CANADA’S FEDERAL CHARACTER © David Watts 12/03/2004
Canada’s federal character—one of the four pillars of our constitution1t—was originally a reluctant concession.
The founding fathers—including Sir John A. Macdonald—were determined to avoid re-creating here the conditions that had led to the American Civil War.
Having a single government for Canada seemed the way to do that. But Macdonald was unable to sell this idea of “legislative union” to a large enough majority at the conference.
We owe the outcome to Québec. It was Québec’s insistence on guarantees for its distinct society that led to our having a federal system rather than a unitary one.
People in other regions need to remember that if it hadn’t been for Québec, we wouldn’t have provinces—we’d be living in a unitary state dominated by the Toronto heartland.
Had the original proposal succeeded we wouldn’t have “Fathers of Confederation” either. They’d be called something else because “confederation” refers to our federal system.
What our founders first envisaged was very different from what eventually evolved.
Even the words we use for it have changed. The Fathers of Confederation talked of the “Dominion Government” and “local governments.”
What they called “local governments” we call provinces. And while “dominion” is part of our heritage, we generally now talk of the “federation” or central government.
This is more than words—it shows a decentralization as our system has developed.
Most of the Fathers of Confederation saw the provinces simply as administrative divisions—a more effective way to do government business.
Few would have accepted the definition of federalism as “a division of sovereignty” between levels of government—which is what we now have.
What made the 1867 Dominion government sovereign was its power to overrule provincial legislation. That power has not been used for 60 ears, and to attempt to revive it now would provoke a constitutional crisis.
Our 1867 constitution2 sets out federal and provincial responsibilities. Defence, international trade and currency—the money supply—are federal areas. Municipal government, natural resources and liquor regulations are provincial jurisdiction.
Some of the allocation is not so clear. Three areas—labour, health and educationa—originally assigned to the provinces—now are areas of overlapping responsibility.
Employment insurance, born in the Depression of the 1930’s, took a constitutional amendment where the provinces agreed to cede this power to the federal government.
Medicare which began in the 1960’s in Saskatchewan spread through Canada under a program of the federal government of Lester Pearson. Today funding for health care continues to be a point of dispute between the two levels of government.
Education is a provincial responsibility—Canada has no one Minister of Education. Yet beginning in the 1970’s the federal government has provided funds for second language education. Today it supports connecting classrooms to the Internet.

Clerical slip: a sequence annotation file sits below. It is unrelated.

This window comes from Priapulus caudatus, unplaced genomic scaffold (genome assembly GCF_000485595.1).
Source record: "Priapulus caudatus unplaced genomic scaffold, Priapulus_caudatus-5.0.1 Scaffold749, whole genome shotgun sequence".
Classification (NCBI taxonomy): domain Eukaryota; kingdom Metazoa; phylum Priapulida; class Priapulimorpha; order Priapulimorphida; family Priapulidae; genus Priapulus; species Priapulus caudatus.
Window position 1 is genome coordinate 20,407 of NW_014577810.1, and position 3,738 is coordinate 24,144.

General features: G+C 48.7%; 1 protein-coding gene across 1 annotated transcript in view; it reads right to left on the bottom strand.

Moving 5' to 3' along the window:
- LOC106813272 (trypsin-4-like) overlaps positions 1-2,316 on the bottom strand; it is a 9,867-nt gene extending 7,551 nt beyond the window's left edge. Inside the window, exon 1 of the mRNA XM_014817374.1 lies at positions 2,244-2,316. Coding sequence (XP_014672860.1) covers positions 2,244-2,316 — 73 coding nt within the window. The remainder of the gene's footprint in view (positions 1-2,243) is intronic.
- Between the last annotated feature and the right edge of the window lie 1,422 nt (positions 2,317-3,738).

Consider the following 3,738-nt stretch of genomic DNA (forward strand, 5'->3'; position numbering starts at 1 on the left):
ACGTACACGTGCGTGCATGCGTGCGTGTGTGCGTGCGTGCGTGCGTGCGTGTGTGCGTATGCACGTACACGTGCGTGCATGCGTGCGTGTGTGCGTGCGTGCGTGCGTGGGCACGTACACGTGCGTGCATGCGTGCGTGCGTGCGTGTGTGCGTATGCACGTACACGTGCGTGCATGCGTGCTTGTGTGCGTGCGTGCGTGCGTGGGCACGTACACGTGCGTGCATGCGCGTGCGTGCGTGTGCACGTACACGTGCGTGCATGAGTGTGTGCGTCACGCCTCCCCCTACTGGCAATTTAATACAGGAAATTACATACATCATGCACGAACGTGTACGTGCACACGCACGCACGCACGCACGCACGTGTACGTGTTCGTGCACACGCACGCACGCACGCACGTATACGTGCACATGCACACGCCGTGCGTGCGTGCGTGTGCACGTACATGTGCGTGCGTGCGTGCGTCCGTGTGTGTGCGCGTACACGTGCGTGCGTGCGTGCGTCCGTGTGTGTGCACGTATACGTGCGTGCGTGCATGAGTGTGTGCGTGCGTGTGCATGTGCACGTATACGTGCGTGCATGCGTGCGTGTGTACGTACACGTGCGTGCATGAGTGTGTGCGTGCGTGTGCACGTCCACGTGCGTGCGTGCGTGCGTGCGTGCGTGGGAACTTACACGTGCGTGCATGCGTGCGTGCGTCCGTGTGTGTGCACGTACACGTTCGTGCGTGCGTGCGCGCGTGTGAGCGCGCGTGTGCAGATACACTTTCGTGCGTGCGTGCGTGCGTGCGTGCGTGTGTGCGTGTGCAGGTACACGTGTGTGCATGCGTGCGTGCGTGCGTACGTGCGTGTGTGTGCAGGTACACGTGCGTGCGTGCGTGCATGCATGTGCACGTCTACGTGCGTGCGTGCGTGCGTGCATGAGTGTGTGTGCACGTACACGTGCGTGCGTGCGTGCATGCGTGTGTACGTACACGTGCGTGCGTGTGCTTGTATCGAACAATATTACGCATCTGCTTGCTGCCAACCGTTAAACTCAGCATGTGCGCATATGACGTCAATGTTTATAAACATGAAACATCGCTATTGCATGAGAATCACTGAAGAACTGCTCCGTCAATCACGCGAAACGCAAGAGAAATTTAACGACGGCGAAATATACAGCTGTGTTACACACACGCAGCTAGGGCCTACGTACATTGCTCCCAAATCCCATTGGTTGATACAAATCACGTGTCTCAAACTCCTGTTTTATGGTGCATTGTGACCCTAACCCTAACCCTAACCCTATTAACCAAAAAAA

And some areas have always been overlapping. Marriage and divorce are federal but the performing of marriages is a provincial responsibility.
Criminal law is federal jurisdiction, yet enforcement of the law is provincial.
Because of the areas of overlap and the ways our society is changing, relations between federal and provincial governments are marked by both cooperation and competition.
Often we hear only of competition over funding and powers. There is the tendency by politicians to blame each other when things are not working.
Occasionally we hear when the two levels come to an agreement over health care or tax sharing, or to create cooperative bodies such as the Council of the Federation.
Even when the politicians appear to be only arguing, the federal system still serves us. It is one of the few effective checks and balances in the Canadian form of government.
Federal-provincial counterweights are often more effective than an Official Opposition.
There are times when provincial governments have enacted laws against minorities or tried to control the media, and the federal government intervened.
And there have been times when federal measures have been blocked or modified by the provinces. In 1980 eight provinces acting together took Ottawa to court over its plan to patriate the constitution.
Up to 1943 federal governments would intervene directly in provincial affairs through the power of disallowance. Now federal governments can intervene indirectly by challenging provincial measures under the Charter of Rights and Freedoms before the Supreme Court.
The power of disallowance was based on the belief in a higher good represented by the Crown. Lieutenant Governors could hold Provincial legislation for review by the Federal Parliament. The Governor General could refer federal legislation to Great Britain.
Now the British Empire no longer plays a part in Canadian affairs, there is still a need for a higher court than individual states on an interdependent planet.
Federalism offers a hope to balance regional and wider interests. The European Community is an example of an international federal system.
The World Court and United Nations were founded to serve this way in a global context.
Canada’s evolving federal system is helping point the way to those possibilities.
1 The four conceptual pillars are Constitutional Monarchy, Parliamentary Democracy, Federalism, and the Rule of Law. Institutionally these express in the Crown, a bicameral Parliament, Federal and Provincial governments, and an independent Judiciary interpreting the Charter and the rest of the constitution.
Originally called the British North America Act. Since 1982 it has been called the Constitution Act 1867.